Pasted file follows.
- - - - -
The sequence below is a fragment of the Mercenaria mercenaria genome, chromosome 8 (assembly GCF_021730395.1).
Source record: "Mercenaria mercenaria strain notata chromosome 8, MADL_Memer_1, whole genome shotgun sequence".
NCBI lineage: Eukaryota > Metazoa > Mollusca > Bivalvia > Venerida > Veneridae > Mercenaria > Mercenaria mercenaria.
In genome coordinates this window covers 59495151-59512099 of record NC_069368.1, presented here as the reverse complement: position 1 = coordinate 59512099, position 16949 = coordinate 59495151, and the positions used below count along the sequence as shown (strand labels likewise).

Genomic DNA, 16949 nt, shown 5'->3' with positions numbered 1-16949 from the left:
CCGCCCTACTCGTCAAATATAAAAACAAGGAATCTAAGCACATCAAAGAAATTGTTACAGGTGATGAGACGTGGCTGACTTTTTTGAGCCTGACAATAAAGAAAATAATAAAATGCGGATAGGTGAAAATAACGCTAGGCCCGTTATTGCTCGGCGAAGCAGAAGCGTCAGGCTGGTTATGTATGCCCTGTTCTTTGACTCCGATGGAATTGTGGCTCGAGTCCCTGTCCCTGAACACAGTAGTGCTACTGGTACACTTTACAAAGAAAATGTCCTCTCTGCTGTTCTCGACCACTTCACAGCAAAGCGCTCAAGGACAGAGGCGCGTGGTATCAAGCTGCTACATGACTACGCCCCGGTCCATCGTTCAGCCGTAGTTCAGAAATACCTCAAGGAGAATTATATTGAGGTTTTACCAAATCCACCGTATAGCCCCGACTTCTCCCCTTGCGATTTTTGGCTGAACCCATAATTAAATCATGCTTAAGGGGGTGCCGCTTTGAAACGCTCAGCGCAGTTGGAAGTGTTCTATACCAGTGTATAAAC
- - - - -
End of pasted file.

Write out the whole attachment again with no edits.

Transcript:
The sequence below is a fragment of the Mercenaria mercenaria genome, chromosome 8 (assembly GCF_021730395.1).
Source record: "Mercenaria mercenaria strain notata chromosome 8, MADL_Memer_1, whole genome shotgun sequence".
NCBI lineage: Eukaryota > Metazoa > Mollusca > Bivalvia > Venerida > Veneridae > Mercenaria > Mercenaria mercenaria.
In genome coordinates this window covers 59495151-59512099 of record NC_069368.1, presented here as the reverse complement: position 1 = coordinate 59512099, position 16949 = coordinate 59495151, and the positions used below count along the sequence as shown (strand labels likewise).

Genomic DNA, 16949 nt, shown 5'->3' with positions numbered 1-16949 from the left:
CCGCCCTACTCGTCAAATATAAAAACAAGGAATCTAAGCACATCAAAGAAATTGTTACAGGTGATGAGACGTGGCTGACTTTTTTGAGCCTGACAATAAAGAAAATAATAAAATGCGGATAGGTGAAAATAACGCTAGGCCCGTTATTGCTCGGCGAAGCAGAAGCGTCAGGCTGGTTATGTATGCCCTGTTCTTTGACTCCGATGGAATTGTGGCTCGAGTCCCTGTCCCTGAACACAGTAGTGCTACTGGTACACTTTACAAAGAAAATGTCCTCTCTGCTGTTCTCGACCACTTCACAGCAAAGCGCTCAAGGACAGAGGCGCGTGGTATCAAGCTGCTACATGACTACGCCCCGGTCCATCGTTCAGCCGTAGTTCAGAAATACCTCAAGGAGAATTATATTGAGGTTTTACCAAATCCACCGTATAGCCCCGACTTCTCCCCTTGCGATTTTTGGCTGAACCCATAATTAAATCATGCTTAAGGGGGTGCCGCTTTGAAACGCTCAGCGCAGTTGGAAGTGTTCTATACCAGTGTATAAAC